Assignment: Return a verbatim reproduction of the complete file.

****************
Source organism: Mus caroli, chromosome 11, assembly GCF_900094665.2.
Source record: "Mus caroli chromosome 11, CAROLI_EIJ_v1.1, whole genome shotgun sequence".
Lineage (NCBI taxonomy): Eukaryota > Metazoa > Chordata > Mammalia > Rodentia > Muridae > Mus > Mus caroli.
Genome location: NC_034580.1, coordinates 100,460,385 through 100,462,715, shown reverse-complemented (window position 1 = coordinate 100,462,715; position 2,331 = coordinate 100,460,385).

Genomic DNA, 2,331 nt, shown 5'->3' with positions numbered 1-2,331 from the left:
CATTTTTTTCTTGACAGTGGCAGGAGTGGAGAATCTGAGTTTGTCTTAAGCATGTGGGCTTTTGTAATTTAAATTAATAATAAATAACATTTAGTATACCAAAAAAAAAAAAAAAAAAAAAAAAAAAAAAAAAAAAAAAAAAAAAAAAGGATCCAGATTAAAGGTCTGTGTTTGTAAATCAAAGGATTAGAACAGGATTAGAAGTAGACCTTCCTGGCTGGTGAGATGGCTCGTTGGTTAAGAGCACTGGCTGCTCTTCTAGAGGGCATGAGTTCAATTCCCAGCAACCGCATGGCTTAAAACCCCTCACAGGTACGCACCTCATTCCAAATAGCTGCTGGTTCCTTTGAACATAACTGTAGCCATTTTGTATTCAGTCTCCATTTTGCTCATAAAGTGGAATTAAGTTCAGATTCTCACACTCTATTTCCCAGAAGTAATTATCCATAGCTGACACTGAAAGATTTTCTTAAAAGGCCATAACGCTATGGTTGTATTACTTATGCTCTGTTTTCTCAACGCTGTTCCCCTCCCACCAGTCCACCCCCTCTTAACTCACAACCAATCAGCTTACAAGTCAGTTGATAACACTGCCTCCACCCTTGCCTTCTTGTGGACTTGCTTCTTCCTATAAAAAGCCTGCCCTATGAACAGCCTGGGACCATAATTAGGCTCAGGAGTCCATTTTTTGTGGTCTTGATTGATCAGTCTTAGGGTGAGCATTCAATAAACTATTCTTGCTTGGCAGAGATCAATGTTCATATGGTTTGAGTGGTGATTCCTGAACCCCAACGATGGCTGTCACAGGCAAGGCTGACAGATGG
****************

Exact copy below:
Source organism: Mus caroli, chromosome 11, assembly GCF_900094665.2.
Source record: "Mus caroli chromosome 11, CAROLI_EIJ_v1.1, whole genome shotgun sequence".
Lineage (NCBI taxonomy): Eukaryota > Metazoa > Chordata > Mammalia > Rodentia > Muridae > Mus > Mus caroli.
Genome location: NC_034580.1, coordinates 100,460,385 through 100,462,715, shown reverse-complemented (window position 1 = coordinate 100,462,715; position 2,331 = coordinate 100,460,385).

Genomic DNA, 2,331 nt, shown 5'->3' with positions numbered 1-2,331 from the left:
CATTTTTTTCTTGACAGTGGCAGGAGTGGAGAATCTGAGTTTGTCTTAAGCATGTGGGCTTTTGTAATTTAAATTAATAATAAATAACATTTAGTATACCAAAAAAAAAAAAAAAAAAAAAAAAAAAAAAAAAAAAAAAAAAAAAAAAGGATCCAGATTAAAGGTCTGTGTTTGTAAATCAAAGGATTAGAACAGGATTAGAAGTAGACCTTCCTGGCTGGTGAGATGGCTCGTTGGTTAAGAGCACTGGCTGCTCTTCTAGAGGGCATGAGTTCAATTCCCAGCAACCGCATGGCTTAAAACCCCTCACAGGTACGCACCTCATTCCAAATAGCTGCTGGTTCCTTTGAACATAACTGTAGCCATTTTGTATTCAGTCTCCATTTTGCTCATAAAGTGGAATTAAGTTCAGATTCTCACACTCTATTTCCCAGAAGTAATTATCCATAGCTGACACTGAAAGATTTTCTTAAAAGGCCATAACGCTATGGTTGTATTACTTATGCTCTGTTTTCTCAACGCTGTTCCCCTCCCACCAGTCCACCCCCTCTTAACTCACAACCAATCAGCTTACAAGTCAGTTGATAACACTGCCTCCACCCTTGCCTTCTTGTGGACTTGCTTCTTCCTATAAAAAGCCTGCCCTATGAACAGCCTGGGACCATAATTAGGCTCAGGAGTCCATTTTTTGTGGTCTTGATTGATCAGTCTTAGGGTGAGCATTCAATAAACTATTCTTGCTTGGCAGAGATCAATGTTCATATGGTTTGAGTGGTGATTCCTGAACCCCAACGATGGCTGTCACAGGCAAGGCTGACAGATGG